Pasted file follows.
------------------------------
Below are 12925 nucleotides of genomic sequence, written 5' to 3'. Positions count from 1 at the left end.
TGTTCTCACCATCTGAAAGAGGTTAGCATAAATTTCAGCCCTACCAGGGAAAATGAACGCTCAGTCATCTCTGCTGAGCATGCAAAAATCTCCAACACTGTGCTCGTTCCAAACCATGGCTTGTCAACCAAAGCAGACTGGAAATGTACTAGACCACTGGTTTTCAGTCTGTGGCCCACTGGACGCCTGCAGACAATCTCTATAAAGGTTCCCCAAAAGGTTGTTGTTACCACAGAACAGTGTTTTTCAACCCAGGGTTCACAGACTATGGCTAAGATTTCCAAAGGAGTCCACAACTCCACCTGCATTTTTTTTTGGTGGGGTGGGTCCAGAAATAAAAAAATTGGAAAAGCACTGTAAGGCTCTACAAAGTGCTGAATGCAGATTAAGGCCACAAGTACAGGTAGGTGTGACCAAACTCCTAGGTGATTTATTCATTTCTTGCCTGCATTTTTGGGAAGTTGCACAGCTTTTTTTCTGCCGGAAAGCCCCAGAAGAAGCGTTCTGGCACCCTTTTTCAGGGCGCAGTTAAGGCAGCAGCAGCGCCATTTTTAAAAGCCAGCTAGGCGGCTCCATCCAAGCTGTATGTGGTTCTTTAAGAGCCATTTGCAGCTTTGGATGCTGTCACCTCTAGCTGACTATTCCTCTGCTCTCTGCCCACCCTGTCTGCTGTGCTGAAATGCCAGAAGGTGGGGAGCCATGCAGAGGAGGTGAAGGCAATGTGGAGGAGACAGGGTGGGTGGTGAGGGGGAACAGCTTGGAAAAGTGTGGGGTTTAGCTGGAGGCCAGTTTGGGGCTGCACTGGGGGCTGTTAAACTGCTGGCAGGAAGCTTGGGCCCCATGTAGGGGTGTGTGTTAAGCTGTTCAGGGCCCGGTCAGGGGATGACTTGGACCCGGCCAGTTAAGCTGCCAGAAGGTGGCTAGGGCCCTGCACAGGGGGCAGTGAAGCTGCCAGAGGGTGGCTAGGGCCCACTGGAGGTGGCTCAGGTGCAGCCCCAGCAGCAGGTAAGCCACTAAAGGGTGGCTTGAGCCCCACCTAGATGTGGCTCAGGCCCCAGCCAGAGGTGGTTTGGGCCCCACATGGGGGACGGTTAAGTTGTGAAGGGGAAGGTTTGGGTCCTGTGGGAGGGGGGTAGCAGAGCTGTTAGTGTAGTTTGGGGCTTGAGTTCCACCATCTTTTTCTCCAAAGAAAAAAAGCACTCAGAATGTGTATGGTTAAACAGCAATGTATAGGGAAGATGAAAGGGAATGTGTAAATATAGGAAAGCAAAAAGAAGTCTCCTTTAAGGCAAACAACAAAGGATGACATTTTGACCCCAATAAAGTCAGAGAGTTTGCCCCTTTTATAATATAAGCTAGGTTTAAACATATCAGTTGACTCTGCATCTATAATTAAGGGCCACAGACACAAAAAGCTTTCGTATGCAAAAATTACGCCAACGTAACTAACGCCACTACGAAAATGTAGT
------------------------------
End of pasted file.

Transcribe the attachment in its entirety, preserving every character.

Below are 12925 nucleotides of genomic sequence, written 5' to 3'. Positions count from 1 at the left end.
TGTTCTCACCATCTGAAAGAGGTTAGCATAAATTTCAGCCCTACCAGGGAAAATGAACGCTCAGTCATCTCTGCTGAGCATGCAAAAATCTCCAACACTGTGCTCGTTCCAAACCATGGCTTGTCAACCAAAGCAGACTGGAAATGTACTAGACCACTGGTTTTCAGTCTGTGGCCCACTGGACGCCTGCAGACAATCTCTATAAAGGTTCCCCAAAAGGTTGTTGTTACCACAGAACAGTGTTTTTCAACCCAGGGTTCACAGACTATGGCTAAGATTTCCAAAGGAGTCCACAACTCCACCTGCATTTTTTTTTGGTGGGGTGGGTCCAGAAATAAAAAAATTGGAAAAGCACTGTAAGGCTCTACAAAGTGCTGAATGCAGATTAAGGCCACAAGTACAGGTAGGTGTGACCAAACTCCTAGGTGATTTATTCATTTCTTGCCTGCATTTTTGGGAAGTTGCACAGCTTTTTTTCTGCCGGAAAGCCCCAGAAGAAGCGTTCTGGCACCCTTTTTCAGGGCGCAGTTAAGGCAGCAGCAGCGCCATTTTTAAAAGCCAGCTAGGCGGCTCCATCCAAGCTGTATGTGGTTCTTTAAGAGCCATTTGCAGCTTTGGATGCTGTCACCTCTAGCTGACTATTCCTCTGCTCTCTGCCCACCCTGTCTGCTGTGCTGAAATGCCAGAAGGTGGGGAGCCATGCAGAGGAGGTGAAGGCAATGTGGAGGAGACAGGGTGGGTGGTGAGGGGGAACAGCTTGGAAAAGTGTGGGGTTTAGCTGGAGGCCAGTTTGGGGCTGCACTGGGGGCTGTTAAACTGCTGGCAGGAAGCTTGGGCCCCATGTAGGGGTGTGTGTTAAGCTGTTCAGGGCCCGGTCAGGGGATGACTTGGACCCGGCCAGTTAAGCTGCCAGAAGGTGGCTAGGGCCCTGCACAGGGGGCAGTGAAGCTGCCAGAGGGTGGCTAGGGCCCACTGGAGGTGGCTCAGGTGCAGCCCCAGCAGCAGGTAAGCCACTAAAGGGTGGCTTGAGCCCCACCTAGATGTGGCTCAGGCCCCAGCCAGAGGTGGTTTGGGCCCCACATGGGGGACGGTTAAGTTGTGAAGGGGAAGGTTTGGGTCCTGTGGGAGGGGGGTAGCAGAGCTGTTAGTGTAGTTTGGGGCTTGAGTTCCACCATCTTTTTCTCCAAAGAAAAAAAGCACTCAGAATGTGTATGGTTAAACAGCAATGTATAGGGAAGATGAAAGGGAATGTGTAAATATAGGAAAGCAAAAAGAAGTCTCCTTTAAGGCAAACAACAAAGGATGACATTTTGACCCCAATAAAGTCAGAGAGTTTGCCCCTTTTATAATATAAGCTAGGTTTAAACATATCAGTTGACTCTGCATCTATAATTAAGGGCCACAGACACAAAAAGCTTTCGTATGCAAAAATTACGCCAACGTAACTAACGCCACTACGAAAATGTAGT